i am a resident of the Brighton beach area and have noticed that oceana hall has been hosting “hip hop” parties on Saturdays. now, i was all fine by it while the party-goers where quite and civil, but now they have gone crazy. tonight, they came out the venue and started YELLING, SCREAMING, RUNNING, CURSING, HITTING WINDOWS, CARS, DISPLAYS. just completely and utterly going nuts. the surrounding neighborhoods are nice, i.e. manhatten beach, oceana, sheepshead bay, and various other buildings along the shore line. it’s just becoming a burden on Saturdays, it’s coming to the point where people are afraid to leave their house because these people come out the venue in “groups” and start going wild on everything in their path. i really dont know what they are going to do next, vandalize? rob? kill? beat up?.. do they have weapons on them since they are so violent upon coming out the venue. i just dont know. the reason i am reaching out to sheepsheadbites is because if you can do an article about this, maybe the surrounding neighbors would be more open to complaining about the situation or reaching out to the property owner and asking him WTHeck he is doing ?? its just become a burden, i’m actually nervous about going to that area of Brighton on Saturdays because of this.

CORRECTION (2/21/2012 @ 11:34 a.m.): This post has been changed after we mistakenly conflated Millenium Theatre with Oceana Hall. A more in-depth correction and explanation can be found here. We apologize for any confusion.

"Q Train" (pastel on paper, 22 x 30) by Nigel van Wieck

If you are traveling via Q train anytime from 11:45 p.m. and 5:00 a.m. between February 21-24, here are some SNAFUs changes the MTA wants you to know about:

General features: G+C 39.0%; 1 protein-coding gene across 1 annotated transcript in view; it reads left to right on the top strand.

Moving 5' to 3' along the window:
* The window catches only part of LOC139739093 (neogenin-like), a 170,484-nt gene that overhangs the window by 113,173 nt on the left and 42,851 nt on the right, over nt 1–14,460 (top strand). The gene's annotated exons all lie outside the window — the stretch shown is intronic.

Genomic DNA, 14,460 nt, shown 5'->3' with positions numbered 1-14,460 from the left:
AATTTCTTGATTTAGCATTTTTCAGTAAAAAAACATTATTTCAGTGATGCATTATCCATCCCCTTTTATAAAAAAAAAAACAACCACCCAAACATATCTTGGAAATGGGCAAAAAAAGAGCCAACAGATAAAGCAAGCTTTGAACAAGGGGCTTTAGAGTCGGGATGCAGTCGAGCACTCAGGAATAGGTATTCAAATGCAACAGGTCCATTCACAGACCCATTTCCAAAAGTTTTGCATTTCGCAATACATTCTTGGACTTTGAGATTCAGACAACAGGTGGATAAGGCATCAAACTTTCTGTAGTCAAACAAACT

11:45 PM to 5 AM, Tue to Fri, Feb 21 – 24

Q Service operates in two sections:

  1. Between 57 St-7 Av and Atlantic Av-Pacific St
  2. Between Atlantic Av and Stillwell Av, every 30 minutes

To continue your trip, transfer via passageway at Atlantic Av-Pacific St.

Also:

11:45 PM to 5 AM, Tue to Fri, Feb 21 – 24

Manhattan-bound Q trains skip Dekalb Av

May the Force be with all of you.

For more of  Nigel Van Wieck’s paintings, check out www.nigelvanwieck.com.

Source: Katie McNish

A large tree tumbled from the Brighton line subway abutment into an adjacent empty lot, leaving part of the tree hanging from a power line and putting considerable stress on it.

We’re not sure when this happened, but we spotted it today. We last passed this lot on East 15th Street, between Avenue X and Avenue Y, two or three weeks ago and the fallen tree was not there.

Given that the lot and easement is full of dead trees, weathered wooden planks and dry leaves, if the power line snaps we foresee a pretty bad situation. The lot is also surrounded on either side by older wood-based homes, making them particularly vulnerable to a fire if the lines do snap, sending sparks everywhere.

There is no open complaint found for this problem on the 311 website, so we opened one. We’ll keep an eye on it to see how long it takes to fix this dangerous situation.

The small stretch of Sheepshead Bay Road between East 13th Street and East 14th Street may have been the only part of the strip below Avenue Z without a sushi restaurant.

No longer!

Osaka Sushi Express will soon open at 1328 Sheepshead Bay Road. We caught them putting the sign up this morning, on what used to be a video rental store.